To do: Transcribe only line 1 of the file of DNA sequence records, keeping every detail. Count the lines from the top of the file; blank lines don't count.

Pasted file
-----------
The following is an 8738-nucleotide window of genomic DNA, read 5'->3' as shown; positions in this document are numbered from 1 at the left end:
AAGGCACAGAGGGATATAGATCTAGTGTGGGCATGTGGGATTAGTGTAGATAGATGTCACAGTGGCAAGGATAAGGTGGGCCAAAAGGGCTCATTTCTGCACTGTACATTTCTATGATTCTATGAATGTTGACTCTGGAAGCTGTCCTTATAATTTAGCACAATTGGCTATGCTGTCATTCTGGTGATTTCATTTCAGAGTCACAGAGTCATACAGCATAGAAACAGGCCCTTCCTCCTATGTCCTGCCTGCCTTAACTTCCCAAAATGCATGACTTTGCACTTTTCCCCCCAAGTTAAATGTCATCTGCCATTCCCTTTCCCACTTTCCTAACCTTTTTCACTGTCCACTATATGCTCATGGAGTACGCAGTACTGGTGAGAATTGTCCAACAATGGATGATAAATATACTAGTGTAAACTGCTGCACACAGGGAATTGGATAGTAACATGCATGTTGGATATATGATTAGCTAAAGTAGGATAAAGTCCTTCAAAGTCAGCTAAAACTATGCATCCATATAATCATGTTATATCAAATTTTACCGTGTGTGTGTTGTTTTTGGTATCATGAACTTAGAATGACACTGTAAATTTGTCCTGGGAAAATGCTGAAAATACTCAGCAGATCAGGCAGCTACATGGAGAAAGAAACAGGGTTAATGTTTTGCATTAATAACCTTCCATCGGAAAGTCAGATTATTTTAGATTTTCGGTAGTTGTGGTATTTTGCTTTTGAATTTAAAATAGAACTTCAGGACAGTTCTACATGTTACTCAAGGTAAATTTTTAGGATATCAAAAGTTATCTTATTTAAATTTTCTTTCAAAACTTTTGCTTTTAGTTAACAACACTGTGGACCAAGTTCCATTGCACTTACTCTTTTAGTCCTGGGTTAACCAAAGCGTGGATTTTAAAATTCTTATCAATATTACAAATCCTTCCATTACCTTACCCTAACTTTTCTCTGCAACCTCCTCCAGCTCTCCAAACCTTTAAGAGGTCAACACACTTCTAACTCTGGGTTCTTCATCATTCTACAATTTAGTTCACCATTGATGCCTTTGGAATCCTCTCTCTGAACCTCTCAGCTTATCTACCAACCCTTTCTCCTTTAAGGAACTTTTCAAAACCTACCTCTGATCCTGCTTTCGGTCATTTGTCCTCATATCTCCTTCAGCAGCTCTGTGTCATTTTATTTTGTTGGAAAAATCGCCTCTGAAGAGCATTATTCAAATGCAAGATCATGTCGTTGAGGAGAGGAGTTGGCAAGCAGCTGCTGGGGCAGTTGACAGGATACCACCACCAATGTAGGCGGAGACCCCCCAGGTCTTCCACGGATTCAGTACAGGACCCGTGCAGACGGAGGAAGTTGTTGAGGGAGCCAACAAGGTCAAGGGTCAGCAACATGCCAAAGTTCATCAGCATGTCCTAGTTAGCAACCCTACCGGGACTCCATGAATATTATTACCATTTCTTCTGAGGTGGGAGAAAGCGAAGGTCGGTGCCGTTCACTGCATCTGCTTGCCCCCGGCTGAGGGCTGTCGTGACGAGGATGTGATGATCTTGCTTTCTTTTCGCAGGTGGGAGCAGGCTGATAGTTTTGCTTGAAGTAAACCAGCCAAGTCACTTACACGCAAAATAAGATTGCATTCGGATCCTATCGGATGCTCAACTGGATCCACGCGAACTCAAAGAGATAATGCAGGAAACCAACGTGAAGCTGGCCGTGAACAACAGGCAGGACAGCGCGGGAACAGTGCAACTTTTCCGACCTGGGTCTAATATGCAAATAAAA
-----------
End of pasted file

The following is an 8738-nucleotide window of genomic DNA, read 5'->3' as shown; positions in this document are numbered from 1 at the left end: